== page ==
¤


Late afternoon sun shone through muddy clouds. Holon rested his arms over the top of Mayan’s Hall ledge, watching a girl below. She hopped up on the bike rack and pulled up a section of brown hair. With a bobbi-pin in her mouth and hair ties littering her skirt, she twisted the strands up and away from her heart shaped face; revealing two hot pink stripes. She fastened the brown pieces back, pinned them, and started on the other side.


The door inside the small shed leading down to the Hall creaked. Holon’s eyes remained on the girl. "Don't you have clean up today?"


Tobie hopped up on the ledge. "The girls can handle it." He glanced over the side and down into the north quad. "Ugh...Really?" He took a pack of cigarettes and small yellow lighter from his blazer's inside pocket and packed them into the side of his thumb. "Don’t waste your time on that cow, man."


"You don't smoke."


"I didn't. Lots change in a year." Tobie tipped his head back, blowing smoke out in a stream towards the sky.


"It will impede your training."


Tobie laughed and the smoke singed his throat. Turning, he coughed into the back of his hand, cigarette bouncing.


"You sound like Lucus." Tobie wiped his eyes and flicked the ash into the wind.


"He knows?"


Tobie shrugged.


"Don’t take your training so lightly."


Tobie glared at the glowing end of his cigarette. It slid out from between his fingers and rested on his thumb. Tobie flicked the cigarette and lunged. Holon ducked, caught Tobie's punch at the wrist, and spun; shoving Tobie sideways. Tobie caught his footing and kicked. Holon blocked, and Tobie twisted out of the kick, hands out. He cupped Holon's neck, grabbing his shirt. Holon spun, ducking under Tobie's arm, dropped to a knee and his leg swept the ground, cutting Tobie's feet out from under him. Tobie lost his grip, rolled backwards and sprang to his feet; keeping Holon at bay with a barrage of roundhouse kicks. Holon calmly deflected each one with a forearm. Eyes on the movement in Tobie's shoulders, Holon stepped into a kick and locked Tobie's calf in the crook of his arm. Holon grabbed Tobie between the shoulder and collar bone and circled, right foot behind Tobie's left, pulling his stance in. Tobie's knee bent. His body folded. Holon caught the momentum, yanking the boy up as if he weighed less than a child.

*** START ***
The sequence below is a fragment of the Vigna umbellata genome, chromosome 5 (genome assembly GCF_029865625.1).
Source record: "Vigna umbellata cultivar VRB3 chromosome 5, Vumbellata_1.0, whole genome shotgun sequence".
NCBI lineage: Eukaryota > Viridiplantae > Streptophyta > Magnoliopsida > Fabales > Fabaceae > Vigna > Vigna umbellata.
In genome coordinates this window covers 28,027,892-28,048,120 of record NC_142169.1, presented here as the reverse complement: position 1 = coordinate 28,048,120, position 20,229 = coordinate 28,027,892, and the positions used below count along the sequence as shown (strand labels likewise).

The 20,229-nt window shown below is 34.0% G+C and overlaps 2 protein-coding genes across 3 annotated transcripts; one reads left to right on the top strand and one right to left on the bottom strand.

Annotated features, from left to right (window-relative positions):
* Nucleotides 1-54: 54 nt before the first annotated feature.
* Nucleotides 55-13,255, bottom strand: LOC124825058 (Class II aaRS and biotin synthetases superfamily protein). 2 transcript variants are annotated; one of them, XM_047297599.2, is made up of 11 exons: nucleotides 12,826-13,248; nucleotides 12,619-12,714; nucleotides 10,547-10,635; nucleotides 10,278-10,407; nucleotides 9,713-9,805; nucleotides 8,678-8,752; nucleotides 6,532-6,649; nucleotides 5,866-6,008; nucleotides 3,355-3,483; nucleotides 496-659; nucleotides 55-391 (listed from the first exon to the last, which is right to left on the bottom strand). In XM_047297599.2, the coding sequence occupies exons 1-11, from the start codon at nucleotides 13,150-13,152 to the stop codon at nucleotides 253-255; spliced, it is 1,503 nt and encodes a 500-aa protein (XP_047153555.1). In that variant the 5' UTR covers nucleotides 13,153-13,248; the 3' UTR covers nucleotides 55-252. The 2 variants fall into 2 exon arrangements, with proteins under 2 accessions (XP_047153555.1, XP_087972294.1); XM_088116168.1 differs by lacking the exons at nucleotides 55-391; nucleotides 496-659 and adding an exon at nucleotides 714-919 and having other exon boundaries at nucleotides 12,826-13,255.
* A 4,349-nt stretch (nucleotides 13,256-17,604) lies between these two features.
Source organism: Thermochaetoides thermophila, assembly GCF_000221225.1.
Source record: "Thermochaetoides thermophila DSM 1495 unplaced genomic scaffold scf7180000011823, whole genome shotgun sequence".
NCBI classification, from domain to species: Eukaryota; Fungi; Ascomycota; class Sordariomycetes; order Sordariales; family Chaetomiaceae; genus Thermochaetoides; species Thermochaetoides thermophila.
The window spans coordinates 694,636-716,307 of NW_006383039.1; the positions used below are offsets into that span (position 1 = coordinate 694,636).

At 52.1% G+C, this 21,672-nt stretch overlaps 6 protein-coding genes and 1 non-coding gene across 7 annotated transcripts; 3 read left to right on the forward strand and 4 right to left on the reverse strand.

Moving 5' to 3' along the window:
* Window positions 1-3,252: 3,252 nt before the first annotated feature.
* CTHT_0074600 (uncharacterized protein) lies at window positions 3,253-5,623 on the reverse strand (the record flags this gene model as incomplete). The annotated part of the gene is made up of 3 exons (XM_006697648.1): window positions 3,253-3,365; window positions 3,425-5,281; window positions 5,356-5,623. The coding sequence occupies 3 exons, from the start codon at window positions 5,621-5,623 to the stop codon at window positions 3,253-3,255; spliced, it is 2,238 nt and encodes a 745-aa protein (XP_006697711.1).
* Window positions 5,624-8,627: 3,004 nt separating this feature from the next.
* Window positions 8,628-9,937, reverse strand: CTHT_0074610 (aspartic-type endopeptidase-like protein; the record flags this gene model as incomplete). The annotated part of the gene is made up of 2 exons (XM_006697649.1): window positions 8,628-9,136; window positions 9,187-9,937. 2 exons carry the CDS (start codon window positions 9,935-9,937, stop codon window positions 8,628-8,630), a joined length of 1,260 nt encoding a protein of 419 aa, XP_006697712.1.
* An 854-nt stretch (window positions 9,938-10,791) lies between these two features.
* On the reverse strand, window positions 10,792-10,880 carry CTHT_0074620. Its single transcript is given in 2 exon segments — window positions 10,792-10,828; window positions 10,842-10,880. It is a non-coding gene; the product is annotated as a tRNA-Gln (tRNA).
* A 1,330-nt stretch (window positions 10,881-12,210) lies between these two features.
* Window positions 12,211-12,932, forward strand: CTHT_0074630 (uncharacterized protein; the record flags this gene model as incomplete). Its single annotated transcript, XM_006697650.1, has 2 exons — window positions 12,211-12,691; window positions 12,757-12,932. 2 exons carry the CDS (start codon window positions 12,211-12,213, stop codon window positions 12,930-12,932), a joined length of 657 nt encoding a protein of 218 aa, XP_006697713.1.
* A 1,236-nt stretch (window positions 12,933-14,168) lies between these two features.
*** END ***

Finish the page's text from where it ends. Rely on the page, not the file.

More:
The cigarette hit the ground, embers scattering over the loose pebbles.


Tobie skidded over the roof, rolled and slid to a stop in the corner by the air conditioner.